PCYA was founded in 1923 to promote the greatest good across the spectrum of yachting on the Pacific Coast of North America and in Hawaii. Its constituents are the 10 associations from San Diego to Vancouver that represent hundreds of clubs and thousands of sailors.
The Garrett Horder Memorial Trophy is a rich, 19th century Currier & Ives print of the sail/steam vessel San Francisco, displayed in the library of St. Francis Yacht Club. PCYA has awarded it since 2000.
Ocean plastics remain a scourge for marine life. On the whole, California and Californians do a pretty good job — compared to other parts of the world — of keeping plastics out of the ocean. That doesn’t mean we can’t or shouldn’t do better. The photo below was sent in by Carolyn Rosner and Mike Hay of the 1988 Passport 37 Sula sailing out of Ventura.
Carolyn wrote, “Here’s a Sailagram candidate from downcoast, off Ventura, where we ended up practicing ‘BOB’ (balloon-overboard) drills one afternoon. We ended up fishing 16 balloons out of the Santa Barbara Channel. It’s also a PSA for helping keep our oceans clean: Friends don’t let friends buy Mylar balloons!”
One of the best ways to avoid having plastics escaping into the environment is to not buy them in the first place. Birthdays were fun long before Mylar balloons were invented — it’s the people, not the plastic, that make for the best birthday celebrations.
Thanks to the crew of SV Sula for keeping the oceans clean(er).
When asked about a favorite sailing book, many sailors and Good Jibes guests respond with Endurance: Shackleton’s Incredible Voyage. The 1959 book by Alfred Lansing covers the dramatic journey of Sir Ernest Shackleton and the crew aboard the barkentine Endurance, and their attempt to cross the South Pole.
Endurance departed England in August 1914, and in January 1915, only a day short of her destination of Vahsel Bay, the 144-ft ship became stuck in drifting pack ice in the Weddell Sea. There she stayed for 10 months, moving with the ice as it drifted northwest. Eventually the ship could no longer withstand the constant pressure and movement and began to break up. The order was given to abandon ship on October 27, and on November 21, 1915, she sank. Now, a new expedition, named Endurance22, is underway to locate the sunken ship, this time aboard a vessel built 100 years after the Endurance was built, in Sandefjord, Norway.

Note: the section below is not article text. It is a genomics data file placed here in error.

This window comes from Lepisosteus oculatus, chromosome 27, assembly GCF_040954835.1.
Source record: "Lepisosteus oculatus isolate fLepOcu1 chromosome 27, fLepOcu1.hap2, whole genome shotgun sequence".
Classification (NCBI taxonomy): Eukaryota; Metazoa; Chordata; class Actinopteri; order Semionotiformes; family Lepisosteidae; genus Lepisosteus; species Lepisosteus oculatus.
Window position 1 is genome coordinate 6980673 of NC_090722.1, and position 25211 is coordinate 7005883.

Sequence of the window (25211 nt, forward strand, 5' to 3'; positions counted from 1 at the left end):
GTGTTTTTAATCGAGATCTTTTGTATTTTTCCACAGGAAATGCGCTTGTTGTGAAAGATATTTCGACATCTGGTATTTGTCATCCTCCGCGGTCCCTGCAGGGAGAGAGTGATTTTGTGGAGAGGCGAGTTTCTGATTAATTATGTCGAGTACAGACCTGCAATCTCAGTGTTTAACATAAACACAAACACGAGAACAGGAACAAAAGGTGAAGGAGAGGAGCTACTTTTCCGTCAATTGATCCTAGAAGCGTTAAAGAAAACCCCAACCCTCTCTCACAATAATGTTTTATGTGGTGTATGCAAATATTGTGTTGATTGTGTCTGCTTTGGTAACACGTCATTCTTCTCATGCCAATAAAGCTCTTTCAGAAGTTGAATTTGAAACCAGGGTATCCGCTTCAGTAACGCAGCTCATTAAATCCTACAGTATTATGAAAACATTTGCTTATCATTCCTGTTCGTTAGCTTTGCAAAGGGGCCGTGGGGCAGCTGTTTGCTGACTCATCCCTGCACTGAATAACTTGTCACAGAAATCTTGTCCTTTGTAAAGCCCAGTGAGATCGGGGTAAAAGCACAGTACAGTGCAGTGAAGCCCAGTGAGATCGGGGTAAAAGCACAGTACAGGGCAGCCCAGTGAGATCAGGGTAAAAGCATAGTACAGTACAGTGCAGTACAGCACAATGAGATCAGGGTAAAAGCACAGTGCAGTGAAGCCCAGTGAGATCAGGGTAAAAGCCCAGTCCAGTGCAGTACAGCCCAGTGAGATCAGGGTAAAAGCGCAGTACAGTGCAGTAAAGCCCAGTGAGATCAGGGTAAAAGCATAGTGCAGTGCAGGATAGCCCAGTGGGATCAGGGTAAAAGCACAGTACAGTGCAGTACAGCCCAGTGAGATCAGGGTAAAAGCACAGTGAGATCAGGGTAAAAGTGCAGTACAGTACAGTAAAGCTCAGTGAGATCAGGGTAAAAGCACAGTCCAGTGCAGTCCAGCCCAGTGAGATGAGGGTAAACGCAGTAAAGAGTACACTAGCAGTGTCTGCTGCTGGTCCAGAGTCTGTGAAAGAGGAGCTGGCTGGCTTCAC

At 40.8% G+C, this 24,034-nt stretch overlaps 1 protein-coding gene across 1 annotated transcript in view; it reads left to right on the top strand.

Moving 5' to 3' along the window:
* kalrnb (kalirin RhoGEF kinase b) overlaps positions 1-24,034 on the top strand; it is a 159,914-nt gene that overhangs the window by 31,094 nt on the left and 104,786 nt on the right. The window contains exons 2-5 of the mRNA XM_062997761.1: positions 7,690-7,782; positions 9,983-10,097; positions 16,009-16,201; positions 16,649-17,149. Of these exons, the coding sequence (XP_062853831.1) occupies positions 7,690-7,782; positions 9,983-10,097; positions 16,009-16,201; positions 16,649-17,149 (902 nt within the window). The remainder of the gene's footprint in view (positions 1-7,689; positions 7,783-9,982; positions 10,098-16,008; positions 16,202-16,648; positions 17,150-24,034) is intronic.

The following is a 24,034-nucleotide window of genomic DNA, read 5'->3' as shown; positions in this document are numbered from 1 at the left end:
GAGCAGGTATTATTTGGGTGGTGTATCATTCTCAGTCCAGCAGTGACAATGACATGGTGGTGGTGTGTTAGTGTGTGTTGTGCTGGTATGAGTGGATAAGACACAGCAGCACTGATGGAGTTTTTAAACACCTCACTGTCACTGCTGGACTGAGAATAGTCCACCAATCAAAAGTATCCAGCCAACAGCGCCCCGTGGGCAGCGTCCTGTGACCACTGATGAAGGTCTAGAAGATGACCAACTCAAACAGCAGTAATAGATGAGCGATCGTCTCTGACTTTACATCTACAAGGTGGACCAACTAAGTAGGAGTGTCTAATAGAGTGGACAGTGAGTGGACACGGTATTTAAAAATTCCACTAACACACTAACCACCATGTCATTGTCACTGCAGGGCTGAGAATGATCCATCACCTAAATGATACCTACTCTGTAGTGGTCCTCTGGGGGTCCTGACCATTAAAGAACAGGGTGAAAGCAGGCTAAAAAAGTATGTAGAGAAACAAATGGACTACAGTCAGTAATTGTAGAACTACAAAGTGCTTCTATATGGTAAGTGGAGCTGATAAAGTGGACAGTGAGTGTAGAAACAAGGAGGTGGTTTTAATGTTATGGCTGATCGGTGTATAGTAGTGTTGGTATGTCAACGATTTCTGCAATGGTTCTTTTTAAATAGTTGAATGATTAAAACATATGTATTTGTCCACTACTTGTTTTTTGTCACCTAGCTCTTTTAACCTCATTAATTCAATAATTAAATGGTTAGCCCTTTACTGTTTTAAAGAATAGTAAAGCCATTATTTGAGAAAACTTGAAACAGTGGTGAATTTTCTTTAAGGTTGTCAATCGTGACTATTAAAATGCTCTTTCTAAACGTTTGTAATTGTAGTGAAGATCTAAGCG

The S.A. Agulhas II, a 440-ft icebreaker carrying 46 crew and a 64-person expedition team, set off for Antarctica last month to locate the Endurance, which rests in around 10,000 feet or water. The Weddell Sea covers around one million square miles, yet thanks to the records made by Endurance‘s captain and navigator, Frank Worsley, the Aghulas II team is able to zero in on a seven- by 14-mile zone in the western Weddell Sea. Edurance22 leader John Shears told The New York Times, “We know pretty much where we need to go. We’re very optimistic that we’ll get over the wreck site with the ship.”
The expedition will be the first to deploy SAAB Sabertooth underwater vehicles: hybrid vehicles that combine the attributes of a Remote Operating Vehicle (ROV) — always linked to the surface— and an Autonomous Underwater Vehicle (AUV) capable of operating without such a link. But the job will be far from easy. Shackleton’s journey took place amidst conditions that Lansing described as “… the worst they had ever been in the memory of the Norwegian whaling skippers operating in the area.” And, while the Weddell Sea has been deemed by scientists to have the clearest water of any sea, the waters are at best, a swirling mass of “thick, nasty sea ice that can be a match even for modern icebreakers,” wrote the New York Times.
Thanks to modern communications, you can follow the Endurance22 Expedition in real time. The expedition website features a range of materials including, maps, photographs, video links and educational resources. Here you can find everything from the Agulhas II‘s current location to history about the Endurance and Shackleton’s voyage.
We’re interested in the outcome and will keep an eye out for updates and news of the team’s success, or failure should that be the case.